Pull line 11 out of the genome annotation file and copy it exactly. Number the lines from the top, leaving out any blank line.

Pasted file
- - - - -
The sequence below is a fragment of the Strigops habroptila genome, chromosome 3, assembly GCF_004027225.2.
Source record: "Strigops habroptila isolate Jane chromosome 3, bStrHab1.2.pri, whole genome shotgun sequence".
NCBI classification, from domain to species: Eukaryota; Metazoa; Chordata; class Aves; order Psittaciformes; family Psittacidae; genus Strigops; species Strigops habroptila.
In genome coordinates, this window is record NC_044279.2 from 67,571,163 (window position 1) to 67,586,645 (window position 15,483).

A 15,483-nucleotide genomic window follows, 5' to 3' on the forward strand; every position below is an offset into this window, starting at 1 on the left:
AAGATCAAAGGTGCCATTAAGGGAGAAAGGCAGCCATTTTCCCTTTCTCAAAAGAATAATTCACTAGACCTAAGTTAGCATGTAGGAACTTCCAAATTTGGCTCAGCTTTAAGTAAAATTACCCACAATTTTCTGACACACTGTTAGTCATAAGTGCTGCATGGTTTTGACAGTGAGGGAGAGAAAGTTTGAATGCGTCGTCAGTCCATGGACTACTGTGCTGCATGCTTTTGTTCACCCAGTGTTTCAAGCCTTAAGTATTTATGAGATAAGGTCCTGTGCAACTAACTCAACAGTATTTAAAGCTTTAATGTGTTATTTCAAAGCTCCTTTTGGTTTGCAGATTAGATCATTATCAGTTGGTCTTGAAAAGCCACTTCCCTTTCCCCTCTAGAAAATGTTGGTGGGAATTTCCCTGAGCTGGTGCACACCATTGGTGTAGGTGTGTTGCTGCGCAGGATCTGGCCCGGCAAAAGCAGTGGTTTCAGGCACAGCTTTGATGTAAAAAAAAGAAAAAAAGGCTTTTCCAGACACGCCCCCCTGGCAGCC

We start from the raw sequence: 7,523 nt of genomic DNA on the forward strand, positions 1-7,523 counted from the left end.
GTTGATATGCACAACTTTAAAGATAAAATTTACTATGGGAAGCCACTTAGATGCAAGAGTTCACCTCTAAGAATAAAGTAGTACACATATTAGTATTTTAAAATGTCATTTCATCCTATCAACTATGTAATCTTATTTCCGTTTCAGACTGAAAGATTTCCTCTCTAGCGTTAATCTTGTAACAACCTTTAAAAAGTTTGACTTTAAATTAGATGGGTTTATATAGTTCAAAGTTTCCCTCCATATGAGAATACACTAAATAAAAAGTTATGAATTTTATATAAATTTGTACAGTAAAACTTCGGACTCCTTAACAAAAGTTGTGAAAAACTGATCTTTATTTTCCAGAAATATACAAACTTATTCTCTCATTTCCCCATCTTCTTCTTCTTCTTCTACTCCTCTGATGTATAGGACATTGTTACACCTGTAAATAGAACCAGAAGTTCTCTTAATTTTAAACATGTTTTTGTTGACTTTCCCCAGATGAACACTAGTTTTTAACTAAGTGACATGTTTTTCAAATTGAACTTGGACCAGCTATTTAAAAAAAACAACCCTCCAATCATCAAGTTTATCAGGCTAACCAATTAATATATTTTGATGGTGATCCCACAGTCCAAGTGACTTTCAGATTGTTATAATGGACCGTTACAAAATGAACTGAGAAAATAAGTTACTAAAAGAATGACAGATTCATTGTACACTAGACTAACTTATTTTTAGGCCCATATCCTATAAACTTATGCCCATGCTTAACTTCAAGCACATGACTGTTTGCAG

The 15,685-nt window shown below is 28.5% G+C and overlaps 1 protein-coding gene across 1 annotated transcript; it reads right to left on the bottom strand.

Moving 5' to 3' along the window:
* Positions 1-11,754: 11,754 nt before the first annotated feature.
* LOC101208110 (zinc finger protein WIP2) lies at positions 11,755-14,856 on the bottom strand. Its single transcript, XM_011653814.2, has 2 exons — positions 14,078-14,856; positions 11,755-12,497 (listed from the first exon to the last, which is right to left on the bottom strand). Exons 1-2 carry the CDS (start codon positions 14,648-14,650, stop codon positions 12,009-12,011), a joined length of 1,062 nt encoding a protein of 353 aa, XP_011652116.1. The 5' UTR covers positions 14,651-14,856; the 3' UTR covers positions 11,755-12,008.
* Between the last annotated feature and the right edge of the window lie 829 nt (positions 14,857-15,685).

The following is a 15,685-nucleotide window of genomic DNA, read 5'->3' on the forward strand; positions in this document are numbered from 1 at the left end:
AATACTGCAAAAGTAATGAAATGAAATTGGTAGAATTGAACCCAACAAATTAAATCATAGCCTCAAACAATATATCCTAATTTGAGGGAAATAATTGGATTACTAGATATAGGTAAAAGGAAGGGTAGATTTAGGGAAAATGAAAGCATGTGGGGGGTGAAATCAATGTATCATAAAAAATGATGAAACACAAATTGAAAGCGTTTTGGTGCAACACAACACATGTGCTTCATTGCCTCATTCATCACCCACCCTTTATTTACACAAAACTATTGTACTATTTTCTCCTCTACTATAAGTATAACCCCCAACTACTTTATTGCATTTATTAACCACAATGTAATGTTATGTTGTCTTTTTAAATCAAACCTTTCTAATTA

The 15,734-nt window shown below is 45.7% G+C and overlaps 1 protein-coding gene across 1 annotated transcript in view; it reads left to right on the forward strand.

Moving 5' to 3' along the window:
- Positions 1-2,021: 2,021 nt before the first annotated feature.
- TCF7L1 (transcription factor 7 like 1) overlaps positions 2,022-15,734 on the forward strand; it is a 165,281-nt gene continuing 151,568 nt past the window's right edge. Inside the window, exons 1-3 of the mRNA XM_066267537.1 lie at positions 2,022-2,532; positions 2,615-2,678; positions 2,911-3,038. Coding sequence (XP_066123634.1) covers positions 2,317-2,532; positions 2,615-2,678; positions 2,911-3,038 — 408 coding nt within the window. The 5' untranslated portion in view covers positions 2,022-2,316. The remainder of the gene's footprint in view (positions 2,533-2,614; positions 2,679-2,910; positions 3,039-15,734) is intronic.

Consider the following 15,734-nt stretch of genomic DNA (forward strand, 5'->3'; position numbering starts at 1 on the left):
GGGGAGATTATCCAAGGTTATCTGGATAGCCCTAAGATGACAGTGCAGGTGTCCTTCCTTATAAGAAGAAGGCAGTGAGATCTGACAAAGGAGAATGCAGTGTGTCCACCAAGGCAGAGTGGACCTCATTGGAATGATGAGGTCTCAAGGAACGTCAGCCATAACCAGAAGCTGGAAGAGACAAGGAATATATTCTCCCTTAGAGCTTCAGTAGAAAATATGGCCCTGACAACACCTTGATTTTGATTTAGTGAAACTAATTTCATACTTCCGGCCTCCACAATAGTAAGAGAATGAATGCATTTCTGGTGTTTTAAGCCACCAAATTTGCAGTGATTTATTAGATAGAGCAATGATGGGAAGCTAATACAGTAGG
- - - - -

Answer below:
* Positions 1-11,754: 11,754 nt before the first annotated feature.